Shoe Zone shop
Shoe Zone lowers full year profit forecast / Image source: Adobe
  • Full year forecast cut again
  • Poor weather affected trading
  • Shipping costs have surged

It is perhaps not surprising that footwear retailer Shoe Zone (SHOE:AIM) lowered its full-year profit forecast amid increasing shipping disruption in the Suez Canal, which has led to ‘significantly’ higher container prices over the last six months.

Investors were already braced for such news after the company referenced the issue in March and warned of the impact on earnings at the half-year results in May.

It is the scale of the latest downgrade which seems to have spooked investors, with the shares falling 17% to 126.9p taking year-to-date losses to 47%.


In a brief trading statement, Shoe Zone said the company had experienced ‘weaker than expected Spring/Summer sales from April to June due to unseasonal weather conditions.’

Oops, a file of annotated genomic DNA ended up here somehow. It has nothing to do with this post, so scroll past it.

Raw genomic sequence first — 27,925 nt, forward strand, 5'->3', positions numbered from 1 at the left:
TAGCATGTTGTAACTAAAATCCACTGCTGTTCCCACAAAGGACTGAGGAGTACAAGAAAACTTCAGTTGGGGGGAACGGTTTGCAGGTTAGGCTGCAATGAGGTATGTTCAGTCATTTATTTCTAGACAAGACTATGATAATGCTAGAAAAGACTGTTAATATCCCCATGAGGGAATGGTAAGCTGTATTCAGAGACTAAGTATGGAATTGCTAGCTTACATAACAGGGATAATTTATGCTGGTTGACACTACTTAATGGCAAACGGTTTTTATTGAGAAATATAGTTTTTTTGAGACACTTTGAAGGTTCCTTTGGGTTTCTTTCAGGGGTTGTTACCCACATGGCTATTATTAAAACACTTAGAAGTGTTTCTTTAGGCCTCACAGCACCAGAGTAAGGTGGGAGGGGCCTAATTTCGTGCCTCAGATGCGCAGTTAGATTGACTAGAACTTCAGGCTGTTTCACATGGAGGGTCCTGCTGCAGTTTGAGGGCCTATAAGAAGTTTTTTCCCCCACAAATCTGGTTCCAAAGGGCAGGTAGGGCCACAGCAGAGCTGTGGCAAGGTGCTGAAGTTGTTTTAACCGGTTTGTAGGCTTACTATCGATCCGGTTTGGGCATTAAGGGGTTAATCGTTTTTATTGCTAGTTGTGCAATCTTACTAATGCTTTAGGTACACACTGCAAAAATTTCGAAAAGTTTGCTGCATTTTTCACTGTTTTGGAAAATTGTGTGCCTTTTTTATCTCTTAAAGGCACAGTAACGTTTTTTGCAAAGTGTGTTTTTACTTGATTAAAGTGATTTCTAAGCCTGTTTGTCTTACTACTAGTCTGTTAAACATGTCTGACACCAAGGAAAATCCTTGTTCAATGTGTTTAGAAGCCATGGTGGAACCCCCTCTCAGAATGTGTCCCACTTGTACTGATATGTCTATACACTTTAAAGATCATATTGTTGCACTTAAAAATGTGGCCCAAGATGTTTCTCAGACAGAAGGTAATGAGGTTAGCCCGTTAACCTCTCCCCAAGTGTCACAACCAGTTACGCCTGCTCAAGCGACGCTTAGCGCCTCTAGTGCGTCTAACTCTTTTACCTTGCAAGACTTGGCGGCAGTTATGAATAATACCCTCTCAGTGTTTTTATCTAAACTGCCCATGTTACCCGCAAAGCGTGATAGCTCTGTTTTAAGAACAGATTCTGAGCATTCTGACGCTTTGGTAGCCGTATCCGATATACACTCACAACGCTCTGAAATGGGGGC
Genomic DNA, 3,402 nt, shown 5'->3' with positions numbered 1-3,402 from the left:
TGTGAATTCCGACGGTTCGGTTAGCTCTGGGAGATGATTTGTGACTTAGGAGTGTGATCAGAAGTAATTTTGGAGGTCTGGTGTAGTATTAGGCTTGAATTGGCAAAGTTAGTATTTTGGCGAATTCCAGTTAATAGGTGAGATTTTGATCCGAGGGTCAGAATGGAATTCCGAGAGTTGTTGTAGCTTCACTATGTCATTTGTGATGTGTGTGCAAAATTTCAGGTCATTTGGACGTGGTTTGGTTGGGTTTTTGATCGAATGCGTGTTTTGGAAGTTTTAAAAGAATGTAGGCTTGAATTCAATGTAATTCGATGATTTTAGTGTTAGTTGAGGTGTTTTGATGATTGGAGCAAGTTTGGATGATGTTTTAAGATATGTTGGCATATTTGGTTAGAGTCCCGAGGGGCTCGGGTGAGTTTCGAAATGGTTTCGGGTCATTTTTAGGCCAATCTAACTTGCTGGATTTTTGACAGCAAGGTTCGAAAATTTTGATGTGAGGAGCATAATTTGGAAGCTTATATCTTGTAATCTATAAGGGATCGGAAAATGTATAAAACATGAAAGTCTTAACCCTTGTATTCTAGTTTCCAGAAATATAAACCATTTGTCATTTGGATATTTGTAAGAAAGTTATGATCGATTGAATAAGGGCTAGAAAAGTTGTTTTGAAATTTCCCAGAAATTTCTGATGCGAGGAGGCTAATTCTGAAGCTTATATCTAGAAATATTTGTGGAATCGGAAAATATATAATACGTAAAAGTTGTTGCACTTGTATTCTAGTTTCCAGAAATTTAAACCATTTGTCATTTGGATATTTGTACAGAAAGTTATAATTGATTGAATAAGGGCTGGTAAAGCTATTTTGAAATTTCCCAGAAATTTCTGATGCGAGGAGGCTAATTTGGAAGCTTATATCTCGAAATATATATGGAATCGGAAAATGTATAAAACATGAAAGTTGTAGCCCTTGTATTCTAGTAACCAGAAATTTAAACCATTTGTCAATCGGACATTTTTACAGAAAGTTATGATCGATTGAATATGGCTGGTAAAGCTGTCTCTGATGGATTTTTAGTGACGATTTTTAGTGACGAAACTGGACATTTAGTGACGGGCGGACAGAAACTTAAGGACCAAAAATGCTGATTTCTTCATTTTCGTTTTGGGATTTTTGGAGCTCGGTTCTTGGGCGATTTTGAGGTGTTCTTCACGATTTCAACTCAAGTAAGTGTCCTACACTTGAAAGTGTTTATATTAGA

Consequently, the retailer now expects pre-tax profit for the year to 2 October 2024 to be not less than £10 million. At the half year results, management lowered its full-year profit forecast to £13.8 million from £15.2 million.

Since the end of April, container shipping costs have almost doubled to $5,318 according to the Drewry World Container index, reflecting increasing tensions in the Middle East and disruptions to traffic through the Suez Canal.

Other retailers which rely on similar trade routes will no doubt be facing the same headwinds as they look to build inventories for the Autumn and Christmas seasons.


AJ Bell investment director Russ Mould commented: ‘Perhaps the most significant takeaway from the downbeat guidance was the flagged increase in shipping costs, with upward pressure on container prices thanks to the reroute away from the Red Sea and the Suez Canal.

‘Shoe Zone’s warning also dragged down LED lighting specialist Luceco, another big importer of product from overseas.

‘It is a reminder that inflationary pressures remain in the global economic system which may have wider implications than tripping up Shoe Zone. It also means investors will be closely monitoring companies with global supply chains to see if they are experiencing a similar impact.’

Disclaimer: Financial services company AJ Bell referenced in the article owns Shares magazine. The author of the article (Martin Gamble) and the editor (Ian Conway) own shares in AJ Bell.


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Issue Date: 02 Jul 2024